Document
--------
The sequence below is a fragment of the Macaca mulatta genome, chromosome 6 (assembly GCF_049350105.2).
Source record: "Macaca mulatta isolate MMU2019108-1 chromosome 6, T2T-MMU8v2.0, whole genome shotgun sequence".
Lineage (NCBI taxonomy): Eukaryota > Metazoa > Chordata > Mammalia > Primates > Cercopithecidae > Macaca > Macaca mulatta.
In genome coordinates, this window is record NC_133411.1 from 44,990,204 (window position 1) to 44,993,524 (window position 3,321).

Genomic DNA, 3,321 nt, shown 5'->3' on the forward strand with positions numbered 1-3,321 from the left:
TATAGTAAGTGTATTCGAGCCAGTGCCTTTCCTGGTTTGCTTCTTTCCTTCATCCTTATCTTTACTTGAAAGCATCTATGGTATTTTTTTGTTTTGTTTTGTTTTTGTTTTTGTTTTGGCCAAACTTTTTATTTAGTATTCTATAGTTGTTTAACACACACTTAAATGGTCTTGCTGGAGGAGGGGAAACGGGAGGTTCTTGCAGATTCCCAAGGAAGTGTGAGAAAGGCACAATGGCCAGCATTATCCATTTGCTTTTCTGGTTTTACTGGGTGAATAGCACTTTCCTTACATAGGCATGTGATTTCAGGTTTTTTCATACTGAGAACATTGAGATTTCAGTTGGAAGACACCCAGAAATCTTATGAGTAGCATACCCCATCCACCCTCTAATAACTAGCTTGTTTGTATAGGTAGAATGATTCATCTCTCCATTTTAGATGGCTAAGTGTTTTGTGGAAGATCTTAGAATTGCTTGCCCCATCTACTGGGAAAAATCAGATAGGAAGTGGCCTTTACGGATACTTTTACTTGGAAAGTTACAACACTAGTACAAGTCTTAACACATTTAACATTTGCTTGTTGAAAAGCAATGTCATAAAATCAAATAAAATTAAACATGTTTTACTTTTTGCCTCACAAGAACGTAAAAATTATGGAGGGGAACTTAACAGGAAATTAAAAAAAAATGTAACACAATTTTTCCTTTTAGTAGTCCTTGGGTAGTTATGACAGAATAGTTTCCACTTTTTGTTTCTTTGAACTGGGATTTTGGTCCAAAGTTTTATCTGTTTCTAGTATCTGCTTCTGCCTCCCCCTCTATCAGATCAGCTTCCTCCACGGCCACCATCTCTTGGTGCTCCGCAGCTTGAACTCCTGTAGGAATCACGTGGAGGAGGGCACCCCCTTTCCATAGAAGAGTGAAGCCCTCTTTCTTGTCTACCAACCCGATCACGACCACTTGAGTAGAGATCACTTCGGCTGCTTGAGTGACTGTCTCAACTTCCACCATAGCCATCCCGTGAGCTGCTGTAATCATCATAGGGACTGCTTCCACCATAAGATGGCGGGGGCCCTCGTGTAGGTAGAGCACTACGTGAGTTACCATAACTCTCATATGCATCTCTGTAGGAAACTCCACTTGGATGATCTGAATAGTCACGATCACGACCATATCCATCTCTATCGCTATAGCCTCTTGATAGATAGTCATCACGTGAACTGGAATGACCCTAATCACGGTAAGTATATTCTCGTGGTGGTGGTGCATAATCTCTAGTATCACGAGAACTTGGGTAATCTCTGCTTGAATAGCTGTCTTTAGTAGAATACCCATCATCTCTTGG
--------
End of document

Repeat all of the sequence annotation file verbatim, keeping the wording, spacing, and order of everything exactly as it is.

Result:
The sequence below is a fragment of the Macaca mulatta genome, chromosome 6 (assembly GCF_049350105.2).
Source record: "Macaca mulatta isolate MMU2019108-1 chromosome 6, T2T-MMU8v2.0, whole genome shotgun sequence".
Lineage (NCBI taxonomy): Eukaryota > Metazoa > Chordata > Mammalia > Primates > Cercopithecidae > Macaca > Macaca mulatta.
In genome coordinates, this window is record NC_133411.1 from 44,990,204 (window position 1) to 44,993,524 (window position 3,321).

Genomic DNA, 3,321 nt, shown 5'->3' on the forward strand with positions numbered 1-3,321 from the left:
TATAGTAAGTGTATTCGAGCCAGTGCCTTTCCTGGTTTGCTTCTTTCCTTCATCCTTATCTTTACTTGAAAGCATCTATGGTATTTTTTTGTTTTGTTTTGTTTTTGTTTTTGTTTTGGCCAAACTTTTTATTTAGTATTCTATAGTTGTTTAACACACACTTAAATGGTCTTGCTGGAGGAGGGGAAACGGGAGGTTCTTGCAGATTCCCAAGGAAGTGTGAGAAAGGCACAATGGCCAGCATTATCCATTTGCTTTTCTGGTTTTACTGGGTGAATAGCACTTTCCTTACATAGGCATGTGATTTCAGGTTTTTTCATACTGAGAACATTGAGATTTCAGTTGGAAGACACCCAGAAATCTTATGAGTAGCATACCCCATCCACCCTCTAATAACTAGCTTGTTTGTATAGGTAGAATGATTCATCTCTCCATTTTAGATGGCTAAGTGTTTTGTGGAAGATCTTAGAATTGCTTGCCCCATCTACTGGGAAAAATCAGATAGGAAGTGGCCTTTACGGATACTTTTACTTGGAAAGTTACAACACTAGTACAAGTCTTAACACATTTAACATTTGCTTGTTGAAAAGCAATGTCATAAAATCAAATAAAATTAAACATGTTTTACTTTTTGCCTCACAAGAACGTAAAAATTATGGAGGGGAACTTAACAGGAAATTAAAAAAAAATGTAACACAATTTTTCCTTTTAGTAGTCCTTGGGTAGTTATGACAGAATAGTTTCCACTTTTTGTTTCTTTGAACTGGGATTTTGGTCCAAAGTTTTATCTGTTTCTAGTATCTGCTTCTGCCTCCCCCTCTATCAGATCAGCTTCCTCCACGGCCACCATCTCTTGGTGCTCCGCAGCTTGAACTCCTGTAGGAATCACGTGGAGGAGGGCACCCCCTTTCCATAGAAGAGTGAAGCCCTCTTTCTTGTCTACCAACCCGATCACGACCACTTGAGTAGAGATCACTTCGGCTGCTTGAGTGACTGTCTCAACTTCCACCATAGCCATCCCGTGAGCTGCTGTAATCATCATAGGGACTGCTTCCACCATAAGATGGCGGGGGCCCTCGTGTAGGTAGAGCACTACGTGAGTTACCATAACTCTCATATGCATCTCTGTAGGAAACTCCACTTGGATGATCTGAATAGTCACGATCACGACCATATCCATCTCTATCGCTATAGCCTCTTGATAGATAGTCATCACGTGAACTGGAATGACCCTAATCACGGTAAGTATATTCTCGTGGTGGTGGTGCATAATCTCTAGTATCACGAGAACTTGGGTAATCTCTGCTTGAATAGCTGTCTTTAGTAGAATACCCATCATCTCTTGG